The first thought I had was that people enjoy being together - this is the fellowship part of Church: the sharing and belonging... AKMA highlights this by saying ::
"online applications thrive by providing the opportunity for social interaction while doing something else."He then qualifies my thought by saying ::
"I’d just add that the durable, productive sort of fellowship emerges when shared activities evoke harmonious interaction — much more so than from settings in which an organizer sets up an event and expects people to fellowship."This is so true... In my experience. the most meaningful fellowship has ocurred through the house groups and Alpha where we are all together for a reason and develop bonds through our mutual endeavours. The fellowship happens in Alpha, for example, at the meal or at the coffee break...and this spills over into the discussion.
The second thought I had was around the morale of the group and the role of Church leadership :: I see leadership as being more around facilitation than top-down authority... which goes against the grain in the Salvation Army. Again AKMA takes my thought and runs with it ::
Church life presents a dangerous temptation to “let the Spirit guide (so long as it happens my way).” I’m much more comfortable with honest authority structures, so long as they’re occupied by people who don’t particularly want the power. By the same token, one can’t eliminate manipulation and power games by eradicating the explicit lines of authority.Two valuable points here... I think my comments can come over as being naive or utopian... Let's face it - when it comes to people, we need authority figures. I hate power games and have experienced too many in my time at work and at church... especially the Spirit guides me in this direction type. I know that these games will happen regardless of structure. My thought was around maturity and professionalism where everyone is motivated to get the task done... and the leadership act as enablers to make this happen.
It is so true that good leaders will act as enablers and facilitators to ensure the right people are in the right roles to make the action work... and it is also true that being a facilitator doesn't come the minute you get the title "facilitator".
I think where I am going with this is that, in my personal experience, everyone wants the benefit but few people want to get involved... but by being involved, their experience is so much deeper and more varied. We need to take more of a collective view and responsibility for moving the church forward, rather than leaving it to the Minister and the faithful few... This is where facilitation is a greater requirement.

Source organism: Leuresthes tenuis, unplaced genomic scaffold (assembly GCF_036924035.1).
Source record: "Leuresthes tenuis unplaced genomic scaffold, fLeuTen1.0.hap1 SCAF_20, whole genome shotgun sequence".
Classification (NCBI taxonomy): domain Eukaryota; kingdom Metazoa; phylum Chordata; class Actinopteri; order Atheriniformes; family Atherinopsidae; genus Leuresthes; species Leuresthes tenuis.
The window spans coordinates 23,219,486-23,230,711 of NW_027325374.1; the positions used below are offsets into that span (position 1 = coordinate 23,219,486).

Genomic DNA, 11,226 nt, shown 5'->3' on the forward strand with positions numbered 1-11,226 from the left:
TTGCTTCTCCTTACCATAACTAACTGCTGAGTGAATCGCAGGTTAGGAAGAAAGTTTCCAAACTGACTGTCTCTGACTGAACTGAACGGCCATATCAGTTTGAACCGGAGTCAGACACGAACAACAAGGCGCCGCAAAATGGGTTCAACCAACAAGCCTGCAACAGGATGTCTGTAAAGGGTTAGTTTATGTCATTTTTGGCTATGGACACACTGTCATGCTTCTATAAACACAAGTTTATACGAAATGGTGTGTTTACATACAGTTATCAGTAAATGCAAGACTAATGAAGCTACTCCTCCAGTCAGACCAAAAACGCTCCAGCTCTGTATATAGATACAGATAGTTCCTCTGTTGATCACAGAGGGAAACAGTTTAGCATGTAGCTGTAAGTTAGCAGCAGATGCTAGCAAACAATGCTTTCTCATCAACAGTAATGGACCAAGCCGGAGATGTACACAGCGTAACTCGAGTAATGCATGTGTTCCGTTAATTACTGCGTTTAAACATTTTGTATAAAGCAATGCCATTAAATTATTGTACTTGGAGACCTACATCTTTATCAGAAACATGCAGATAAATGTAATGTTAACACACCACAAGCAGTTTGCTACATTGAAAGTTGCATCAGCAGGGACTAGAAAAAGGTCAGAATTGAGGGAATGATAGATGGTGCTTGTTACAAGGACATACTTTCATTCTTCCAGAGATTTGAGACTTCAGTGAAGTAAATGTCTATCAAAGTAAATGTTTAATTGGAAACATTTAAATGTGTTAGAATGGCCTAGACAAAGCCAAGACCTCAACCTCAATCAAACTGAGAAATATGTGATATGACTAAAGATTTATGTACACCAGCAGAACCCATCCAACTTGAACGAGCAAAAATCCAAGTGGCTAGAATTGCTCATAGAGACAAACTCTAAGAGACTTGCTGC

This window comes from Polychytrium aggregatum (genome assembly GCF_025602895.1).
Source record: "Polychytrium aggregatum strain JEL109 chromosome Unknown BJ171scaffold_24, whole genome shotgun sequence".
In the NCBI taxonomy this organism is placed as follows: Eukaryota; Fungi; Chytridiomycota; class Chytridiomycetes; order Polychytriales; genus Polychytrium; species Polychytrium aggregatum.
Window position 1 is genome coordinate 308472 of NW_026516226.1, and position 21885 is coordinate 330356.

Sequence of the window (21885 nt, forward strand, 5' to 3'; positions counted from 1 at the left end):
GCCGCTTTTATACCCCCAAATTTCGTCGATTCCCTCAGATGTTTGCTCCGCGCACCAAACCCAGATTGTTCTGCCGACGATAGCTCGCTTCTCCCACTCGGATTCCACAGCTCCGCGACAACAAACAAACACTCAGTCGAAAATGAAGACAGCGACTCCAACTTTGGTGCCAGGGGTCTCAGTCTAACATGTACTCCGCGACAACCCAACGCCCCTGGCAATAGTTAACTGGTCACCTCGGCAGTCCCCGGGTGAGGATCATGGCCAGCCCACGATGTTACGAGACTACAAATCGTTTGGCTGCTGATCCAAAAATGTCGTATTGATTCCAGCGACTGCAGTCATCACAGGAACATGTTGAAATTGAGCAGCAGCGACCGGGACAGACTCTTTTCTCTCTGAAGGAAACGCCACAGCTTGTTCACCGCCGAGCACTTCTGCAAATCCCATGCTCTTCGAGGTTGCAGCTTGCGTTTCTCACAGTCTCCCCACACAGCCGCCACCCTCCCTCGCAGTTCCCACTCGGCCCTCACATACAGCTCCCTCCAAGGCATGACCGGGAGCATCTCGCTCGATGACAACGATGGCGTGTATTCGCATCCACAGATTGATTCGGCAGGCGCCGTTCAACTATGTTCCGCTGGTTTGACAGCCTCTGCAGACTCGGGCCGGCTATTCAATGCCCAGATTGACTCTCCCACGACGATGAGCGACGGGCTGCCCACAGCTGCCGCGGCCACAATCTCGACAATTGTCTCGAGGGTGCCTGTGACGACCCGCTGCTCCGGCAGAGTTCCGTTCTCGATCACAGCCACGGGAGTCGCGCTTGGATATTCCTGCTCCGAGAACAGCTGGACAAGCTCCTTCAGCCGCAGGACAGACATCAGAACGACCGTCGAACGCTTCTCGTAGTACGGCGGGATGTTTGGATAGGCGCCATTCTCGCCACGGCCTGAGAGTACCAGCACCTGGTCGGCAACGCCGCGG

AKMA makes a couple of other points that I believe are spot on...
Firstly, WoW highlights a desire from some people to believe in magic. There is a sense of re-enchantment in the West. Science isn't enough and new age ideas are filling the gap. This actually presents the church with an opportunity...as AKMA puts it ::
If we bracket the interminable discussion about “magic” vs. “miracle,” we can acknowledge that a sizable number of people are ready to deal with claims about worlds in which more is going on than meets the strictly scientific eye.This is an opportunity that we need to explore.
Secondly, WoW creates strong team feelings ::
I observe that the game (as other team sports) evokes extremely strong feelings of solidarity, accomplishment, frustration, disaffection, and persistence.You could argue that church is a team sport. I have these feelings through being part of something and participating in church. That for me is the key - you benefit twice through participation - you get the task done and you do it as part of a bigger collective whole.
Thank you AKMA for your comments - I look forward to reading more on your thoughts. You are onto something...
PS - Say "hi" to Joi for me... ^____^